27. ### Objective With this: data Bit = O | I class

Encode a where put :: a -> [Bit] be able to do this: data Exp = Const Int | Plus Exp Exp deriving (Show,Encode)
28. ### Type-level ﬁxed points data Fix (f :: * -> *)

= In (f (Fix f))
29. ### Pattern Functor on Lists data [a] = [] | a:[a]

data ListF a r = NilF | ConsF a r Isomorphic type: type List’ a = Fix (ListF a)
30. ### Pattern Functor on Trees data Tree a = Tip a

| Bin (Tree a) a (Tree a) data TreeF a r = TipF a | BinF r a r Isomorphic type: type Tree’ a = Fix (TreeF a)
31. ### Combinators for creating pattern functors systematically data (f:+:g) r =

L (f r) | R (f r) data (f:*:g) r = f r:*:g r data I r = I r data K a r = K a data U r = U
32. ### Pattern Functor on Lists data ListF a r = NilF

| ConsF a r becomes: type ListS a r = U:+:(K a:*:I) r
33. ### Pattern Functor on Trees data TreeF a r = TipF

a | BinF r a r becomes: type TreeS a r = K a:+:(I:*:K a:*:I) r
34. ### What’s left is deﬁne the encoding of each combinator and

primitive data types.

36. ### Problem sum \$ map (+1) \$ map (*2) [1 ..10]

Allocates intermediate lists that consume memory even when they not appear in the result.
37. ### Fusion With fusion we want the compiler to automatically eliminate

such intermediate data structures. Fusion involves inlining recursive functions which is really hard but GHC is already really good at inlining non- recursive functions.
38. ### One technique Deﬁne our functions in terms of foldr/build (not

all of them can) and exploit the fact that GHC’s simpliﬁer will perform the following transformation: foldr c n (build g) -> g c n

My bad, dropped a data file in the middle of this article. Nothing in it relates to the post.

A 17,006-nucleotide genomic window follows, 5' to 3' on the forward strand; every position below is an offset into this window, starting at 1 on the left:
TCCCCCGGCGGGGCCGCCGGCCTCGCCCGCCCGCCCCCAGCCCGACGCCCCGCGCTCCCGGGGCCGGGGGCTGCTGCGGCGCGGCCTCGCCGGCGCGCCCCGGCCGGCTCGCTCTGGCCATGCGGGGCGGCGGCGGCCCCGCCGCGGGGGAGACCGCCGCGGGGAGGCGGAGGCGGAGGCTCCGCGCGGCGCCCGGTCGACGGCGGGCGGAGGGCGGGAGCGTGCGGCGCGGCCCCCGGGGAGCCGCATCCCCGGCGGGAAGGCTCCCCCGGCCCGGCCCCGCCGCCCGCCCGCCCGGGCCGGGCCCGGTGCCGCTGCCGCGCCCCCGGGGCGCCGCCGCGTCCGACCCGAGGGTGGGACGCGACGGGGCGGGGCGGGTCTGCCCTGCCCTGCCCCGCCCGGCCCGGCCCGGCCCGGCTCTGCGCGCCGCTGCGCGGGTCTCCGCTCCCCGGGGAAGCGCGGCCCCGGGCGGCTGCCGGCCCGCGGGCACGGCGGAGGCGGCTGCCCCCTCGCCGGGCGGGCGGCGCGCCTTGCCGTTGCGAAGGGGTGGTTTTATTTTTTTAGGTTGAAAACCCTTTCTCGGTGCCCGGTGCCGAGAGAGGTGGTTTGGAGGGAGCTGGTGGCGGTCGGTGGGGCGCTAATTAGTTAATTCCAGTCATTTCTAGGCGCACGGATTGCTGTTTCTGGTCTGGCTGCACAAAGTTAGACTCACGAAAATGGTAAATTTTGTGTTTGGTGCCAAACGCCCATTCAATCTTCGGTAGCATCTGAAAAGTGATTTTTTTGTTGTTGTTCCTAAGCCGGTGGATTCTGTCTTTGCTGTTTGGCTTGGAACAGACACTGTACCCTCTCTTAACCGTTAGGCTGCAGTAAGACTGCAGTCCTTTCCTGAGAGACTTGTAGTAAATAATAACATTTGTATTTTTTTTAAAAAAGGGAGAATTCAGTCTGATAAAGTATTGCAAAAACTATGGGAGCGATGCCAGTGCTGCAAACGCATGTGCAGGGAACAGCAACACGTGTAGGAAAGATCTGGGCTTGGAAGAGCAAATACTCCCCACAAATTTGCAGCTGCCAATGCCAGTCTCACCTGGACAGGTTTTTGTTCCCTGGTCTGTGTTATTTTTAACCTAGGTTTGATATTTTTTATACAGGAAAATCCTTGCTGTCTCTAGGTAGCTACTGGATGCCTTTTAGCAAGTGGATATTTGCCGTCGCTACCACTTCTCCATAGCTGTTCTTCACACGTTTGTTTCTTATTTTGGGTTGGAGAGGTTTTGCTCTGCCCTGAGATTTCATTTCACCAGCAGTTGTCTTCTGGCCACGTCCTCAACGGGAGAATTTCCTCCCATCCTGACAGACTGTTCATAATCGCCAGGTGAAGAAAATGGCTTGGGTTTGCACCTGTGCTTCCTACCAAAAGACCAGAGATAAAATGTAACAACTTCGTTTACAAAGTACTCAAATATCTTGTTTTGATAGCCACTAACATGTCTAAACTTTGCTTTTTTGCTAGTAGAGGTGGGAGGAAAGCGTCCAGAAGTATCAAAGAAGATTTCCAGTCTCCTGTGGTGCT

39. ### The main idea behind this trick is that build is

the inverse of foldr, build builds a list with (:) and [], on the other hand foldr op n on the other hand replaces all (:) by op and [] by n. Knowing that we can tell why foldr op n (build g) is doing some redundant work that can be removed directly with   g op n
40. ### Other technique Two important functions foldl and zip are not

folds, in this case a technique using the dual of folds: unfolds, is used because they (as folds) can also fuse… but I still don’t understand it

42. ### Monads Monads encode a common pattern that arises when working

with multiple data types. The interface of such pattern is: sequencing embedding

44. ### Maybe Type sequencing:   stepResult >>= nextComp = case stepResult

of  Nothing -> Nothing  Just result -> nextComp result embedding:  return result = Just result  maybe1 >>= \r1 -> maybe2 >>= \r2 -> …
45. ### Either Type sequencing:   stepResult >>= nextComp = case stepResult

of  Left err -> Left err  Right result -> nextComp result embedding:  return result = Right result  either1 >>= \r1 -> either2 >>= \r2 -> …
46. ### State Type type State s a = s -> (a,

s) sequencing:   stepResult >>= nextComp = \s ->   let (s’, result) = stepResult s  in (nextComp result) s’ embedding:  return result = \s -> (result, s)  state1 >>= \r1 -> state2 >>= \r2 -> …
47. ### Maybe: >>= sequences operations that may give no results and

shortcuts evaluation in those cases, return embeds a function that never fails. Either: >>= sequences operations that may result in an error and shortcuts evaluation in those cases, return embeds a function that never gives an error. State: >>= sequences operations that may modify a piece of state and threads that state through the operations, return embeds a function that never modiﬁes the state.
48. ### IO The IO type is just another types that uses